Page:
Cushing keeps up fight over NH’s secure psychiatric unit

By Max Sullivan,

Posted May 5, 2018 at 5:01 PM Updated May 5, 2018 at 5:01 PM
CONCORD — State officials say transporting patients to the secure psychiatric unit at the state prison does not violate constitutional rights despite what some lawmakers describe as the unjust criminalization of mental patients.

The secure psychiatric unit (SPU), located adjacent the state prison in Concord, has been described as Dickensian by state Rep. Renny Cushing, D-Hampton. He has advocated for improvements to the management of involuntarily committed patients who cannot be safely housed at the state hospital, from calling on a new facility to built to having the SPU accredited as a psychiatric hospital.

While other lawmakers have said Cushing may be right in pushing for improving the state’s management of those patients, they say funding makes it difficult to address each need in the state’s health care system.

Representatives on the House Health and Human Services and Elderly Affairs Committee, said the Legislature is faced with many needs related to care for mental illness that are costly. Rep. Mark Pearson, R-Hampstead, a committee member, noted the state Division of Children, Youth and Families is currently managing more cases than the individual case workers can manage and there are some cases “falling through the cracks” because, “simply there’s only so many hours in the day.”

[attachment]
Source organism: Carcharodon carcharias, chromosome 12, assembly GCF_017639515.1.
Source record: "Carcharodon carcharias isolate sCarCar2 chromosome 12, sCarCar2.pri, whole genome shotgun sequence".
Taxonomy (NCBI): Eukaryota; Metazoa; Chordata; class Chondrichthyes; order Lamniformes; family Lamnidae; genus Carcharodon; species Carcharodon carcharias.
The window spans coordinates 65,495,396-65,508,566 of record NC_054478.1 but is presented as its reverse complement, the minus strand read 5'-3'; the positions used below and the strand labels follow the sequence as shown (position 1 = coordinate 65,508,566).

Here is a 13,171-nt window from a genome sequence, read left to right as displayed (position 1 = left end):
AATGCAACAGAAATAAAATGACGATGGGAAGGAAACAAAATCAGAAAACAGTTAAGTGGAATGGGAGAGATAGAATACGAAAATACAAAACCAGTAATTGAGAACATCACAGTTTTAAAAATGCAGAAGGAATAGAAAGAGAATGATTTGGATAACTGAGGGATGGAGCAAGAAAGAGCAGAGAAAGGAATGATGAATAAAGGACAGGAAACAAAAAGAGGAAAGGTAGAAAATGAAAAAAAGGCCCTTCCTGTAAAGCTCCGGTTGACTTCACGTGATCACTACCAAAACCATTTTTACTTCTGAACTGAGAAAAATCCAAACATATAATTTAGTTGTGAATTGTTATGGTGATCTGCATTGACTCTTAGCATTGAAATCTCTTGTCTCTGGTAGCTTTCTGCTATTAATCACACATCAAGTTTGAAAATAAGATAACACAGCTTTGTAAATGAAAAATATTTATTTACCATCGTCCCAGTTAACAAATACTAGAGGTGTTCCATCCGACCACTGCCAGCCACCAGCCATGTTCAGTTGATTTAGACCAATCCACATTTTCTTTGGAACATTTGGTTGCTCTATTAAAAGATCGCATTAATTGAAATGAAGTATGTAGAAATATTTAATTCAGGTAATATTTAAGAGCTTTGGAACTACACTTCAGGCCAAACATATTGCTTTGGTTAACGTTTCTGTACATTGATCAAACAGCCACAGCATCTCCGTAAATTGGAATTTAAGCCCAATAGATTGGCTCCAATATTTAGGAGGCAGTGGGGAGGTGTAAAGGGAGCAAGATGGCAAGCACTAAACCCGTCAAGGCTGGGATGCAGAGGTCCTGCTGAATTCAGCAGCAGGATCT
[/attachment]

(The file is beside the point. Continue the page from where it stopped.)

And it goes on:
“More money needs to go to that, as well,” Pearson said. “More money needs to go to the opioid crisis and I can think of several others. There’s a lot of real legitimate needs. Not fake stuff, not ‘gimme, gimme,’ but real needs, and there’s only so much money to go around.”

Associate Attorney General Anne Edwards said she understands Cushing’s concerns but said the SPU is a legitimate psychiatric care facility that the state Supreme Court has ruled can be a place to which patients may be transported. The court ruled in 1986 that bringing patients to the SPU did not violate any constitutional rights.

Andrew Gorrill